http://www.voanews.com/content/analysts-say-us-syria-proxy-army-is-not-reliable/2993704.html
They may well sell their weapons to IS go back to Turkey and call it a day.

Meanwhile the CIA is going full proxy war on the Russians instead of cooperating with them.

Babak Makkinejad

All:

Completely Off-Topic:

Small Steps towards Mind Control:
Wirelessly powered, fully internal optogenetics for brain, spinal and peripheral circuits in mice @ http://www.nature.com/nmeth/journal/v12/n10/pdf/nmeth.3536.pdf

Programmed synthesis of three-dimensional tissues:
http://www.nature.com/nmeth/journal/v12/n10/pdf/nmeth.3553.pdf

and

What if stem cells turn into embryos in a dish?
http://www.nature.com/nmeth/journal/v12/n10/pdf/nmeth.3586.pdf

I project that a synthetic mind-controlled human (soldier) is not that far off into the future.

Paveway Mk IV

I would settle for a synthetic government official with a functional brain.

Tyler

Paveway,

If you were a 13 y/o girl you'd still be twice the man and ten times the poster that SteveG is.

BostonB

Regarding SecDef bizarre comments this week which I referenced above, The Shaker posted this on his blog (http://www.unz.com/author/the-saker/):

"On the next day, the Russian Defense Ministry spokesman Maj. Gen. Igor Konashenkov replied by saying:

'Representatives of the Russian Defense Ministry, in their evaluation of the actions of the US military and the various operations they are engaged worldwide, have never sunk down to the level to publicly express the hope for the death of US servicemen or, even less so, of ordinary Americans. Today’s announcement by Pentagon chief Ashton Carter, unfortunately clearly illustrates the current level of political culture of some representatives of the US government or, should I say, their level of cynicism towards the rest of the world. I am sure that no US general would ever have allowed himself to express such feelings.' (Source: http://tass.ru/politika/2331242)"

I don't know, I hear some bizarre, through-the-looking-glass, comments by retired U.S. generals which leave me without words. Maybe a question or two, such as, are they under the influence of bath salts or Qatari lobbying money?

confusedponderer

Will,
re the 'inricate design' - the point is that nuclear weapons are the illegitimate among a number of very legitimate uses for the exploding-bridgewire detonator Iran is accused of having used.

These detomnators are a dual use commodity, as is uranium ore - ractor fuel being the legitimate use, nuclear weapons the illegitimate one. Re wiki:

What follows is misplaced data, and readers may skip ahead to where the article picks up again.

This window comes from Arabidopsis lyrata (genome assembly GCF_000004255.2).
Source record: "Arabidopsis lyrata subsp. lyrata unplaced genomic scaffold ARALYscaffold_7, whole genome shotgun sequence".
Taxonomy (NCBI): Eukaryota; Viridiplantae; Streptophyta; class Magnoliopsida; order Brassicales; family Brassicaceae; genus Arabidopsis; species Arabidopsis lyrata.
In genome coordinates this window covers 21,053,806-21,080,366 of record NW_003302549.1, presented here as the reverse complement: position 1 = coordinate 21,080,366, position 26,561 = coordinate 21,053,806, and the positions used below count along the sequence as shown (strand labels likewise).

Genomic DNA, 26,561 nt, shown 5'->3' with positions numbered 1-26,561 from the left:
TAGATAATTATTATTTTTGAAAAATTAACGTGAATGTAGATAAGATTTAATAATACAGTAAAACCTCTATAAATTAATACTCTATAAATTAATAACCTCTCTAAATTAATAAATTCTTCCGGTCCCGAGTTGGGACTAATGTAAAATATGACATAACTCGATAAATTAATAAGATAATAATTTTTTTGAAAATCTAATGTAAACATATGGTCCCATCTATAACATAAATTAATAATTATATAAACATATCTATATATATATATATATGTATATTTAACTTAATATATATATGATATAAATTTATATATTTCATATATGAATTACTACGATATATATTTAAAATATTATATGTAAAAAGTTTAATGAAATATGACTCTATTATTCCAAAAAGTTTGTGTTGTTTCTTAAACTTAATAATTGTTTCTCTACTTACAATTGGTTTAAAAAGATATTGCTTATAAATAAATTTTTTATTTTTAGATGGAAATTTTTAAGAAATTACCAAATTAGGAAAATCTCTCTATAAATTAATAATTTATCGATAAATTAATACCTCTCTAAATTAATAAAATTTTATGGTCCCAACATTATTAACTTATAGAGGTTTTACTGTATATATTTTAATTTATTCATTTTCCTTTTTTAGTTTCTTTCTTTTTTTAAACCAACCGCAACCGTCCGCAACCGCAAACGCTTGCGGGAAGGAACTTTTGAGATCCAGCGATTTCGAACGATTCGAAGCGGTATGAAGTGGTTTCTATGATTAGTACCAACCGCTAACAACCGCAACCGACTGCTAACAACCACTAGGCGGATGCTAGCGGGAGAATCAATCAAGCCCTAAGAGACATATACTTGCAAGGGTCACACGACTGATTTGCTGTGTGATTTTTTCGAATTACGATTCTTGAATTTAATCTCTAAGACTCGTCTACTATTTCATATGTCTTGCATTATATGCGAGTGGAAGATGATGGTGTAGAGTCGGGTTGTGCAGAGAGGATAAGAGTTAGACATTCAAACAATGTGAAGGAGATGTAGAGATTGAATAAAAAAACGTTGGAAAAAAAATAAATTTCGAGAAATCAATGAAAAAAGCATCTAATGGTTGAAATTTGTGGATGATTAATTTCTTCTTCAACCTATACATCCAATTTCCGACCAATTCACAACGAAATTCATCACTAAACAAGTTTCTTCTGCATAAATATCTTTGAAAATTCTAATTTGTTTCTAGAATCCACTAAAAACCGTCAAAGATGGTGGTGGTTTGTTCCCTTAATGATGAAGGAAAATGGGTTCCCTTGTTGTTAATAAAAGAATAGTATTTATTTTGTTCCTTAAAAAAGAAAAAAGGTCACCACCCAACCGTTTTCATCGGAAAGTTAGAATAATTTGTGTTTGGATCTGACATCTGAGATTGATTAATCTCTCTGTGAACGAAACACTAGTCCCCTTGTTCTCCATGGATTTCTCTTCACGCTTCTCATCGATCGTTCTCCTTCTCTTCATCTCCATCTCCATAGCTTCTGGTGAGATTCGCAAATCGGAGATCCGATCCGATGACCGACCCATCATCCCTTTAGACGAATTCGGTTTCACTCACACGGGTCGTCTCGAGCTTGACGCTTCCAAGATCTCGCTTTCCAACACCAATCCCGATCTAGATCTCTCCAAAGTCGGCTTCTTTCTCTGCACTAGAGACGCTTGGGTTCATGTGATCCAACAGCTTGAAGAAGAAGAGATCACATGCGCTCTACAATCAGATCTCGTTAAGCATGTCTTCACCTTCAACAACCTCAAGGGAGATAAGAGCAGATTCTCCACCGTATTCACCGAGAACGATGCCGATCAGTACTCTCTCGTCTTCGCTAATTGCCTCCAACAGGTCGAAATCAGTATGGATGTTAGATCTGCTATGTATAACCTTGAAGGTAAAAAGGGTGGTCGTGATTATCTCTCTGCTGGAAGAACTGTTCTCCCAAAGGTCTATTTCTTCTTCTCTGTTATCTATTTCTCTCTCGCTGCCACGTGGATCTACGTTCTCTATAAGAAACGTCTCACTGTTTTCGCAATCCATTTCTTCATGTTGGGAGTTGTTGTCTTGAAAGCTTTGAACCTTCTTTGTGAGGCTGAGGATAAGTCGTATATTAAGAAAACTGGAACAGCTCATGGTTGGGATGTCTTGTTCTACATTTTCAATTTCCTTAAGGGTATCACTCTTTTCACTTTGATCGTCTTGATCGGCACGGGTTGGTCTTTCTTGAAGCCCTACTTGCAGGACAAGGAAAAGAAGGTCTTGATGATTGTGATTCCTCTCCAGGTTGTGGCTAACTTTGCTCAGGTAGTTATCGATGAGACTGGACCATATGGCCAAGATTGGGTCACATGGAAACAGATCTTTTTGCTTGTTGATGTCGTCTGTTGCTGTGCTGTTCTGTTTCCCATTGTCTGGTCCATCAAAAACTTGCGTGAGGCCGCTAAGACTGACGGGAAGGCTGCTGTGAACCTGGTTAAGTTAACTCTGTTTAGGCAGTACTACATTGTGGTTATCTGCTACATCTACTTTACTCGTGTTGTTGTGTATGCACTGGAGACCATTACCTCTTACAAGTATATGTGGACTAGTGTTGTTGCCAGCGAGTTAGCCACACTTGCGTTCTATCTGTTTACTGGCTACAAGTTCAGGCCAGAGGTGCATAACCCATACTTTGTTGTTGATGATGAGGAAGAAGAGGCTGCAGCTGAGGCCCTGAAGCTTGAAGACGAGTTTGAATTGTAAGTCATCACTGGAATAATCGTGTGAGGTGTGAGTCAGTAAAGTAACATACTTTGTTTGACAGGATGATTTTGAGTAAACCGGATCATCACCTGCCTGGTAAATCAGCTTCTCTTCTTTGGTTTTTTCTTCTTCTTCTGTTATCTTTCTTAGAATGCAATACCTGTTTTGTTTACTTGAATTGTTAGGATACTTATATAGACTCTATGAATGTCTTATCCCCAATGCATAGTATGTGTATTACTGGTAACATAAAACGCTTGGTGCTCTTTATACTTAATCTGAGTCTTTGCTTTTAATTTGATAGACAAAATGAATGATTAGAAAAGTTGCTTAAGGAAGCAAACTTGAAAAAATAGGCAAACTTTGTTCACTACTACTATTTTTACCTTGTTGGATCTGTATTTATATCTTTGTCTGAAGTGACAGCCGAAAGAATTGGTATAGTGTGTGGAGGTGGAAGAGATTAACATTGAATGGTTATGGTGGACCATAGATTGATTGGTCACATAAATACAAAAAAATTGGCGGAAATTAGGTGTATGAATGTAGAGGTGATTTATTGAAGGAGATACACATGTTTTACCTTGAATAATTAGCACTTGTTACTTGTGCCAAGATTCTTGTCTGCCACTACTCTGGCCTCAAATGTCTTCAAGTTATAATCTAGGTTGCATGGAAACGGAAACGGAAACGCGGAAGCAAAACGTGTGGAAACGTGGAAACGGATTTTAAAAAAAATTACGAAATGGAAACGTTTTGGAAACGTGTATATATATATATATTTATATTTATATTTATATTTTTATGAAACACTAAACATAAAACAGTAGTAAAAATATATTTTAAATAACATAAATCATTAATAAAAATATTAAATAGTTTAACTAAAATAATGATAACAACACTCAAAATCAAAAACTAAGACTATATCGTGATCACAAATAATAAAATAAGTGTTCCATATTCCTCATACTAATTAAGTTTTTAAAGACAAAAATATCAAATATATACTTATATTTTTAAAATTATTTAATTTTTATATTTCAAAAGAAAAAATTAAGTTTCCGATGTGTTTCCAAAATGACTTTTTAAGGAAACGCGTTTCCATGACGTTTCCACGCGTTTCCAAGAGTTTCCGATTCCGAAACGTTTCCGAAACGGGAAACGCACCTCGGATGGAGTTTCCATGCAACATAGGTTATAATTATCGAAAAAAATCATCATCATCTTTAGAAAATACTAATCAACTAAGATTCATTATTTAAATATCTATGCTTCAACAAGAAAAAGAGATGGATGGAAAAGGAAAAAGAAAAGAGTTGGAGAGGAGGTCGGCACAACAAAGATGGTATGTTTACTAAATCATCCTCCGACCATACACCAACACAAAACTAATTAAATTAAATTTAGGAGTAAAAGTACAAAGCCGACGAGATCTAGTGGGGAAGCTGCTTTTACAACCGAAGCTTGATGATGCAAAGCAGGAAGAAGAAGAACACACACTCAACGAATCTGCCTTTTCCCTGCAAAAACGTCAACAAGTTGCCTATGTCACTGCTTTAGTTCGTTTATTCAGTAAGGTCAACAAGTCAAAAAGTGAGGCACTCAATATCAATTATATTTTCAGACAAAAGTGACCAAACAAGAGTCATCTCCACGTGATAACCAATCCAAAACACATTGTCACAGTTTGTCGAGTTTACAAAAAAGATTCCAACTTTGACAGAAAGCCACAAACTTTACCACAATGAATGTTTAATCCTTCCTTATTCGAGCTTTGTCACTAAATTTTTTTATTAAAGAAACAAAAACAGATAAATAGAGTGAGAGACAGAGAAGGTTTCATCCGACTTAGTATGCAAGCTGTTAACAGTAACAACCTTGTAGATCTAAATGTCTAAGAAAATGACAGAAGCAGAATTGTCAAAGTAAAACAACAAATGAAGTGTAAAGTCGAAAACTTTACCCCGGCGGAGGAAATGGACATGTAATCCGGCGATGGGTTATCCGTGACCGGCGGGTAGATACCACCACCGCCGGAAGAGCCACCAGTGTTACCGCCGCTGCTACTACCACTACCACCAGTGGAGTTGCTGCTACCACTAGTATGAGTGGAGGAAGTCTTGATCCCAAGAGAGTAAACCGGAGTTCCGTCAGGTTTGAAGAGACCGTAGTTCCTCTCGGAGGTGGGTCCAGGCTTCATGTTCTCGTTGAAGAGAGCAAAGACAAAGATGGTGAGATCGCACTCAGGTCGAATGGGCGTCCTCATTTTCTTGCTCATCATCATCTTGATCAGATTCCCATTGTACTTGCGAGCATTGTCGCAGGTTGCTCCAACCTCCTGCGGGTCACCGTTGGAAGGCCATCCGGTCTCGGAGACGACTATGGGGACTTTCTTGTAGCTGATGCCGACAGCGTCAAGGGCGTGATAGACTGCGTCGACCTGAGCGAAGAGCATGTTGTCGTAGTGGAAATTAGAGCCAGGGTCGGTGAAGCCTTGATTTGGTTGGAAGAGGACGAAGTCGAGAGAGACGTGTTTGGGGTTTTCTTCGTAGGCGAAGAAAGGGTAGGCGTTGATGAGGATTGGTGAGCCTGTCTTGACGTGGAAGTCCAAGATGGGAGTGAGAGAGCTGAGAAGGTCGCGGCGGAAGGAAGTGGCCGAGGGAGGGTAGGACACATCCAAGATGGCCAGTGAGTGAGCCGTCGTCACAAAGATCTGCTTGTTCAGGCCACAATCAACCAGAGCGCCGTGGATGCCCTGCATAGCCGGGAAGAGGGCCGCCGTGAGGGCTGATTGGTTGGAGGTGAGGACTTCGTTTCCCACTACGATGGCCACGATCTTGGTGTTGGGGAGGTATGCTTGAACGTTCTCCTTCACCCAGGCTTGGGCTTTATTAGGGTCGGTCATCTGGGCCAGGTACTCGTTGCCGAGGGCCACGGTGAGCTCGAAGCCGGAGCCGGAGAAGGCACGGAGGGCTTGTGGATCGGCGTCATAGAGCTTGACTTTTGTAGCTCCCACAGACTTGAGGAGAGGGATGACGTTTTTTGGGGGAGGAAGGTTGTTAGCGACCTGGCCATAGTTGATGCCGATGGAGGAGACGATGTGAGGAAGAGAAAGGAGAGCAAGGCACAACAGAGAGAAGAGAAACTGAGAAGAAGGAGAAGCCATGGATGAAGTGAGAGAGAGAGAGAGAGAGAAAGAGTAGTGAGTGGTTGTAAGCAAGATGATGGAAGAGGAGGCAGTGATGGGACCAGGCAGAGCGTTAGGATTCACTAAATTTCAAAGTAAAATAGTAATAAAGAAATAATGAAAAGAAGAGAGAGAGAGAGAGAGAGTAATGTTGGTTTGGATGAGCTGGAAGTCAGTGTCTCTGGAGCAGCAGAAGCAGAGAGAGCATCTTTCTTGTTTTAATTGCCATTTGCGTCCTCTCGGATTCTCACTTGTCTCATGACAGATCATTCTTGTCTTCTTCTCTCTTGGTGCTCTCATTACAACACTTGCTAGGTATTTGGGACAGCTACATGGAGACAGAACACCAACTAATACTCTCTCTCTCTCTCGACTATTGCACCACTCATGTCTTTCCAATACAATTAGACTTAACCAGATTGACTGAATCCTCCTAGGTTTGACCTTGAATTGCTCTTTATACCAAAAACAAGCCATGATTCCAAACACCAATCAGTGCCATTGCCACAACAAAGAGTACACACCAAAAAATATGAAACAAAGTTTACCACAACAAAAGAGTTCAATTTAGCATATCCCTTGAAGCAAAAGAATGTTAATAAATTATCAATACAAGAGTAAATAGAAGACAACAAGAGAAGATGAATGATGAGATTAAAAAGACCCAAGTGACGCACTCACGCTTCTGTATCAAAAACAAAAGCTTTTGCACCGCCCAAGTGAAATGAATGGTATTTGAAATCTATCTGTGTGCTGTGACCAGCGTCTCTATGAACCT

"EBWs have found uses outside nuclear weapons [in] safety conscious applications where stray electrical currents might detonate normal blasting caps, and applications requiring very precise timing for multiple point commercial blasting in mines or quarries.[6] EBW detonators are much safer than regular electric detonators because unlike regular detonators EBWs do not have primary explosives. Primary explosives such as lead azide are very sensitive to static electricity, radio frequency, shock etc."

https://en.wikipedia.org/wiki/Exploding-bridgewire_detonator

You never read that in the NYT. A good antidote to such reporting is this slightly dated article by Robert Kelley's on the indispensable LobeLog.

"... the depth of thinking behind the Times article is summed up near its conclusion:

Iran already knows how to make a rudimentary bomb. So do terrorists and college students. The real question is whether Iran can miniaturize a weapon to fit atop a missile…

The threat posed by Iran to the West is equal to the threat posed by college students? Both know how to make a rudimentary bomb. That is the position of the Times. For some days now, American audiences have been treated to a television ad showing a white panel truck carrying an Iranian nuclear bomb blowing up in a parking garage in downtown New York City. This bomb didn’t need to be miniaturized to fit on a missile. And, as the Times tells us, college students can do it too.

The Times article purports to be a summary of weaponization issues, but it appears more likely that political biases trumped technical accuracy."

http://lobelog.com/the-times-errs-on-iran-weaponization/

confusedponderer

I thank God that we never learned by experience how good GRU/Spetznatz really were in terms of covert preventive or preparatory action. There would have been some nasty surprises for NATO had the cold war turned hot.